Feh. Do I sell all the classics and just buy a modern?

Feh. Do I sell all the classics and just buy a modern?

Author
Discussion

Christmassss

633 posts

34 months

Friday 6th September
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Sell one of them, keep two, replace that one with something more modern.

Job done thumbup

Discombobulate

3,540 posts

131 months

Friday 6th September
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Glasgowrob said:
my kids are the same,

daughter has a smattering of interest but that only extends as far as what badge is on the front, much cooler to be picked up in the jag than the Ford apparently.

sad state of affairs considering both Mum,Dad and Grandad are all massive petrolheads.
Same here. My daughters' favourite car of mine is a 2CV. They appreciate cars, but not the image. According to them Porsches - except the very oldest ( I had a 2.2s which they loved) - make people look like they are "trying too hard". And there is nowt funnier to my daughters (in their late twenties) than seeing someone (of any age) who thinks their car makes them look cool, when it does the exact opposite. They may have a point... eek


Edited by Discombobulate on Friday 6th September 15:36

Cheib

16,778 posts

120 months

Friday 6th September
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OP...you say you live in North London. I did until four years ago and moved out of North London. I live about 10 miles north of the M25. Every time I drive into London (which is probably about once every three months) I just find it tiresome and even in those four years driving has for worse (20 mph zones) and traffic worse....and I tended to drive a lot in London. I think it's very hard to enjoy the kind of cars you have in London...it's probably a half hour drive from where you live to get to somewhere where you can start to enjoy those cars....and that first half hour they're worse than your family car for the drive out! Currently own five cars...think if I lived in London it would be two with nothing "fun"....just too painful/expensive.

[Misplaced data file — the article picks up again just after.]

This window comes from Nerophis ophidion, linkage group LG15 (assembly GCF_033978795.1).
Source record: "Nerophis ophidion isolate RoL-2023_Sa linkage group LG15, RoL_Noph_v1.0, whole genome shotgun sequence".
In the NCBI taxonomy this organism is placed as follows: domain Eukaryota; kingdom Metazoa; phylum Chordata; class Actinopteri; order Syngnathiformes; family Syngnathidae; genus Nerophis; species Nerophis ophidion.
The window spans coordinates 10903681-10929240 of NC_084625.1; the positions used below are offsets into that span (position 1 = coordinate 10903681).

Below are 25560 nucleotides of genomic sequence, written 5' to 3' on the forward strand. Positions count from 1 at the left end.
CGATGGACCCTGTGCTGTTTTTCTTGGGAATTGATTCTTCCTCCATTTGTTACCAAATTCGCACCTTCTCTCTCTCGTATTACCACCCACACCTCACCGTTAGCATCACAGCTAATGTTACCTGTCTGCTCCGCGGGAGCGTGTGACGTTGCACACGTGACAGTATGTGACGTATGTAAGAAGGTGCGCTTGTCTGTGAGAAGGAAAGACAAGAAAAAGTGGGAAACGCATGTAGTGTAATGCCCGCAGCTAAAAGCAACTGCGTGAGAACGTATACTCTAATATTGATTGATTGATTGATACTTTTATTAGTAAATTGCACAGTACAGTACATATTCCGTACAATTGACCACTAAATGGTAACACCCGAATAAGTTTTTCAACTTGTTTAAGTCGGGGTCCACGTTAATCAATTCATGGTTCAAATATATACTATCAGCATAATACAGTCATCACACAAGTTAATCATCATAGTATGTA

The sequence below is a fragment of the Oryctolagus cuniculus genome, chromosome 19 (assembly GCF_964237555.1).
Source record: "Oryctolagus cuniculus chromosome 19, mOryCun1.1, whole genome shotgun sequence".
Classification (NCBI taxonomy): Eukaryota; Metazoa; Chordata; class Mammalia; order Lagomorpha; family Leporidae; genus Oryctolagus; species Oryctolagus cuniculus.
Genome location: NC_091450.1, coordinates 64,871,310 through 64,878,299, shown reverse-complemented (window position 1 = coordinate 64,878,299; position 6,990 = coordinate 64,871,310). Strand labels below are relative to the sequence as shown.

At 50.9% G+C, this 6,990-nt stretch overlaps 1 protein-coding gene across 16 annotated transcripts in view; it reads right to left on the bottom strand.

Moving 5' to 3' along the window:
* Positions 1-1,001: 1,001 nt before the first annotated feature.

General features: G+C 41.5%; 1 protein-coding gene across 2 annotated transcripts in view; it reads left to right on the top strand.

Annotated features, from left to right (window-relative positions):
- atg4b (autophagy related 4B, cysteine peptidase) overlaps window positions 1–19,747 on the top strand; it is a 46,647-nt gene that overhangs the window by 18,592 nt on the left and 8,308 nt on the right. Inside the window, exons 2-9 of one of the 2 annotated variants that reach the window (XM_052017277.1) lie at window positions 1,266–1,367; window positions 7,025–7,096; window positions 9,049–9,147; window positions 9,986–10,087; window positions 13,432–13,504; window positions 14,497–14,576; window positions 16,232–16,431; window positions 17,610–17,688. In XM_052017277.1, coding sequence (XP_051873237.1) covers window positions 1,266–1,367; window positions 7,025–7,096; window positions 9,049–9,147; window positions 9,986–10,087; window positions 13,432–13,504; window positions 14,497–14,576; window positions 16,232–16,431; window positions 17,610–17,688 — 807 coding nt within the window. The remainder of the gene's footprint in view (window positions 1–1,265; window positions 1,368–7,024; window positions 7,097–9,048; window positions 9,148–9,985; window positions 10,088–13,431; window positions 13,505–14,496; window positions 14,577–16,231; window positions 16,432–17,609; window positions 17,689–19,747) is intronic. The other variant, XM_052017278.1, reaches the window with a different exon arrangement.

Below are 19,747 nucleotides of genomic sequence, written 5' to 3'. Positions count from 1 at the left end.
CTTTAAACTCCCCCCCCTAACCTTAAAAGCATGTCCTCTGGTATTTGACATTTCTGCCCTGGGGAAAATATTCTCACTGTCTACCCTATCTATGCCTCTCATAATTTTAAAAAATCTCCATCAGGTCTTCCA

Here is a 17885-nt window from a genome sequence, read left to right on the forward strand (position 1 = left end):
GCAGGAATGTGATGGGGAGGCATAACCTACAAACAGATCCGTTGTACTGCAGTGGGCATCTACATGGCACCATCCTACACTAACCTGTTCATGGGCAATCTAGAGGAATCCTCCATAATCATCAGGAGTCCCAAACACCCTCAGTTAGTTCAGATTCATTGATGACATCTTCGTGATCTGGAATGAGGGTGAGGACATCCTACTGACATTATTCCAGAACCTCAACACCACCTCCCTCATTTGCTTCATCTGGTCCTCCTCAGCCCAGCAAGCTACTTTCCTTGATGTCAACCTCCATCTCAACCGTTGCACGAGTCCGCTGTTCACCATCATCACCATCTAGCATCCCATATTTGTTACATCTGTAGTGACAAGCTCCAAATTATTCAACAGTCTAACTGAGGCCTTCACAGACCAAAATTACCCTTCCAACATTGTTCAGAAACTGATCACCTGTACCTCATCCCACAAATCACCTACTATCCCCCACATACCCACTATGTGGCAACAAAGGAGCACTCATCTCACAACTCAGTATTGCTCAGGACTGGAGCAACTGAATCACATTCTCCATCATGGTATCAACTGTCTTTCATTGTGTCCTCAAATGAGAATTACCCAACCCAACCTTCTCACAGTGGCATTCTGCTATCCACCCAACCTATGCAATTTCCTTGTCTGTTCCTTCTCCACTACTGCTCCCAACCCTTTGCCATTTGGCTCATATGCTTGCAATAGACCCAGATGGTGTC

964Cup

Original Poster:

693 posts

182 months

Friday 6th September
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Penguinracer said:
It's odd how if you fly a light aircraft or run large motorboat no one seems to care about the fuel & emissions - probably because the hand-wringing liberal complainers don't often darken the door of an FBO/aero club or marina/yacht club.

Sell the 964's & get yourself a Pitts for some aero action or a nice Bonanza A36 to cart the family around Europe.